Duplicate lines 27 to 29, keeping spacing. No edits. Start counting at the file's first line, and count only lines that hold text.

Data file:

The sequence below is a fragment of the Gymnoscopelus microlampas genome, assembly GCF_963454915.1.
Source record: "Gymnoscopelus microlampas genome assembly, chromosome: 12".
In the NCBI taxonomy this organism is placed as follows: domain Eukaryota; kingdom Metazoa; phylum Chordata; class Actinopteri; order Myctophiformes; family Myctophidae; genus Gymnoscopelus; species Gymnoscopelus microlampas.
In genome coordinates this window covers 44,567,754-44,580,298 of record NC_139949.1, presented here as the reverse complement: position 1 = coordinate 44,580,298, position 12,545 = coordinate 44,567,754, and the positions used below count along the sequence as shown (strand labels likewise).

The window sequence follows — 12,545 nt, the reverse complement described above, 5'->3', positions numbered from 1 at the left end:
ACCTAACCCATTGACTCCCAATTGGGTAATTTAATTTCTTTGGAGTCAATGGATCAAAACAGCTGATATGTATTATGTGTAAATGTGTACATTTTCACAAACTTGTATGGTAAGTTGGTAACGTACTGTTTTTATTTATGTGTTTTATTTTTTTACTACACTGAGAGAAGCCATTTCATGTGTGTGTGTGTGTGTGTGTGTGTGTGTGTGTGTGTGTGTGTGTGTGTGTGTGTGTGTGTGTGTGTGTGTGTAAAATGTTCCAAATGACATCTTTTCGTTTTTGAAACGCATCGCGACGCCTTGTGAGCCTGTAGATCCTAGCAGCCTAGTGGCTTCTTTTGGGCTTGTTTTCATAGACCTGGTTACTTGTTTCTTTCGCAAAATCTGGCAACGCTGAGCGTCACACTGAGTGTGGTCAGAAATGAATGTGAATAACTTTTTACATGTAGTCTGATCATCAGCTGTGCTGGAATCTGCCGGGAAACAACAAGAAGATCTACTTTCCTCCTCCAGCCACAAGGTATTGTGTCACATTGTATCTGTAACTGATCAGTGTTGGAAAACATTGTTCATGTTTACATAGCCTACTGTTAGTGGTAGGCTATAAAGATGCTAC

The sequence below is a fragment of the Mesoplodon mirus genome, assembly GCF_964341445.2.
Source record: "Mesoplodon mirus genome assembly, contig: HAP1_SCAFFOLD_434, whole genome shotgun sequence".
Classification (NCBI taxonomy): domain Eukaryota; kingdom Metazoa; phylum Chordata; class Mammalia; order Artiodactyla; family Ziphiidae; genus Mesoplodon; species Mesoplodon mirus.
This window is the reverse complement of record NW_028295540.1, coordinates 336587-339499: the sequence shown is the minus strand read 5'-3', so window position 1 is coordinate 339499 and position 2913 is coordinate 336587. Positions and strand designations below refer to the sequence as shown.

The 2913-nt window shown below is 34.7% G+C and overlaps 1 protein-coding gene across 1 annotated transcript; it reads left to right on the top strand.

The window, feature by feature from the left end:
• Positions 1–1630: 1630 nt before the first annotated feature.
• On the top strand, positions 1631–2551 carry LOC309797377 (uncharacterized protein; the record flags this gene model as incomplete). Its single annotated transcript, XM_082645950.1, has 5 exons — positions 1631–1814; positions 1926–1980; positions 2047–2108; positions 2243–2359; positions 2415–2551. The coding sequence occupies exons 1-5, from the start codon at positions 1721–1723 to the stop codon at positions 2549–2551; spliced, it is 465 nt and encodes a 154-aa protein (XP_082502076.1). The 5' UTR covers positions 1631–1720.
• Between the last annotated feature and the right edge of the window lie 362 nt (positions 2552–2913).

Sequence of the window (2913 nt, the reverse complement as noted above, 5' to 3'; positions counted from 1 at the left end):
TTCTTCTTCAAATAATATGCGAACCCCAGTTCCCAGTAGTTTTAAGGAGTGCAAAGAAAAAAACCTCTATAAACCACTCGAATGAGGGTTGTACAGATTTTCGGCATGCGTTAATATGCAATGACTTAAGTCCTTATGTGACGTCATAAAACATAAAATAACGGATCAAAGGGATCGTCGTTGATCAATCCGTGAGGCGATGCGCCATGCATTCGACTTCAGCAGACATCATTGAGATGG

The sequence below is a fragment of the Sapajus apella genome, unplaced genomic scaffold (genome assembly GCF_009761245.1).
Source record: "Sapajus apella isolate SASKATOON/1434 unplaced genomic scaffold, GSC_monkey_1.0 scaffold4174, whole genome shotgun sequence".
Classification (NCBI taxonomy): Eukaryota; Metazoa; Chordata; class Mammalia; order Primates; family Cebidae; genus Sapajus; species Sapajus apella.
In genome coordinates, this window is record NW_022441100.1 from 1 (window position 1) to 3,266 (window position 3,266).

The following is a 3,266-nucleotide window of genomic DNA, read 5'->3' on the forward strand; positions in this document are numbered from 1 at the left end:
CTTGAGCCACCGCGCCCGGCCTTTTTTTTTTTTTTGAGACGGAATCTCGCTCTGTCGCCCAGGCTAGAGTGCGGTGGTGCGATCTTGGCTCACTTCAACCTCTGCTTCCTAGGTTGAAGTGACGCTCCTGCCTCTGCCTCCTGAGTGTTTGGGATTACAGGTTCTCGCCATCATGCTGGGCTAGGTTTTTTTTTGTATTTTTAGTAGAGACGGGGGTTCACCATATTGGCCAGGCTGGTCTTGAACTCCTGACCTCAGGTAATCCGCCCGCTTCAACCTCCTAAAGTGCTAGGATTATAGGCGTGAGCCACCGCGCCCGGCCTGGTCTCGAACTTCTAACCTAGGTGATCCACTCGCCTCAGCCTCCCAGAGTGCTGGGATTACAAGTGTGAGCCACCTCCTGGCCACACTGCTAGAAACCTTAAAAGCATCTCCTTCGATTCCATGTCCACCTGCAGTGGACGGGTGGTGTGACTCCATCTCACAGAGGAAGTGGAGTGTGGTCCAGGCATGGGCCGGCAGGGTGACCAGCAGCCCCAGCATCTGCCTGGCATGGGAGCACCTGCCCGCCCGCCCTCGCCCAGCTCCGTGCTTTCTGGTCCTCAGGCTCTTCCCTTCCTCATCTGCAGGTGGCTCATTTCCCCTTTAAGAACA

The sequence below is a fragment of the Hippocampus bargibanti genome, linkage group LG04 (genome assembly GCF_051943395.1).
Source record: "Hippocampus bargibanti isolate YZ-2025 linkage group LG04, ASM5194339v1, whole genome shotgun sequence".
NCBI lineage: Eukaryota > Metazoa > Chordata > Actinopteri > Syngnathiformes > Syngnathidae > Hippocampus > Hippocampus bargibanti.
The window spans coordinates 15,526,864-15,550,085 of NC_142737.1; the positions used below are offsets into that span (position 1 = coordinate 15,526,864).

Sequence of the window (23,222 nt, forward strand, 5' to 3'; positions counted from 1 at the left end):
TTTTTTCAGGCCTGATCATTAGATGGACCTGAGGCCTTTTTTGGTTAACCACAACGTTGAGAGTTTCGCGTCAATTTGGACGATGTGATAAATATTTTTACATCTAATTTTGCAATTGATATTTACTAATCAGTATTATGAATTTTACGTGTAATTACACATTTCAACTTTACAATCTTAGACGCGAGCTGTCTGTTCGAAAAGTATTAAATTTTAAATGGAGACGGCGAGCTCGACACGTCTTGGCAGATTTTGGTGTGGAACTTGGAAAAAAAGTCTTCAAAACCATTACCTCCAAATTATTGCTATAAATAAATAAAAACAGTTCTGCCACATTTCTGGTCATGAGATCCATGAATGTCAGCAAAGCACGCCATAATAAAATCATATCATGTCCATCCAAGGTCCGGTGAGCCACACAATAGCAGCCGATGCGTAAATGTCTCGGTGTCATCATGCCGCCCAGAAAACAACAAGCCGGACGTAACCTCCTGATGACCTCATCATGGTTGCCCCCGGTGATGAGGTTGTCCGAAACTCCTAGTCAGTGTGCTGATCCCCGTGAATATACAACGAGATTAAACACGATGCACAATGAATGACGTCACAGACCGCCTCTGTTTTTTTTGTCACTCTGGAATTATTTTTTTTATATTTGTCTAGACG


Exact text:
The window spans coordinates 15,526,864-15,550,085 of NC_142737.1; the positions used below are offsets into that span (position 1 = coordinate 15,526,864).

Sequence of the window (23,222 nt, forward strand, 5' to 3'; positions counted from 1 at the left end):
TTTTTTCAGGCCTGATCATTAGATGGACCTGAGGCCTTTTTTGGTTAACCACAACGTTGAGAGTTTCGCGTCAATTTGGACGATGTGATAAATATTTTTACATCTAATTTTGCAATTGATATTTACTAATCAGTATTATGAATTTTACGTGTAATTACACATTTCAACTTTACAATCTTAGACGCGAGCTGTCTGTTCGAAAAGTATTAAATTTTAAATGGAGACGGCGAGCTCGACACGTCTTGGCAGATTTTGGTGTGGAACTTGGAAAAAAAGTCTTCAAAACCATTACCTCCAAATTATTGCTATAAATAAATAAAAACAGTTCTGCCACATTTCTGGTCATGAGATCCATGAATGTCAGCAAAGCACGCCATAATAAAATCATATCATGTCCATCCAAGGTCCGGTGAGCCACACAATAGCAGCCGATGCGTAAATGTCTCGGTGTCATCATGCCGCCCAGAAAACAACAAGCCGGACGTAACCTCCTGATGACCTCATCATGGTTGCCCCCGGTGATGAGGTTGTCCGAAACTCCTAGTCAGTGTGCTGATCCCCGTGAATATACAACGAGATTAAACACGATGCACAATGAATGACGTCACAGACCGCCTCTGTTTTTTTTGTCACTCTGGAATTATTTTTTTTATATTTGTCTAGACG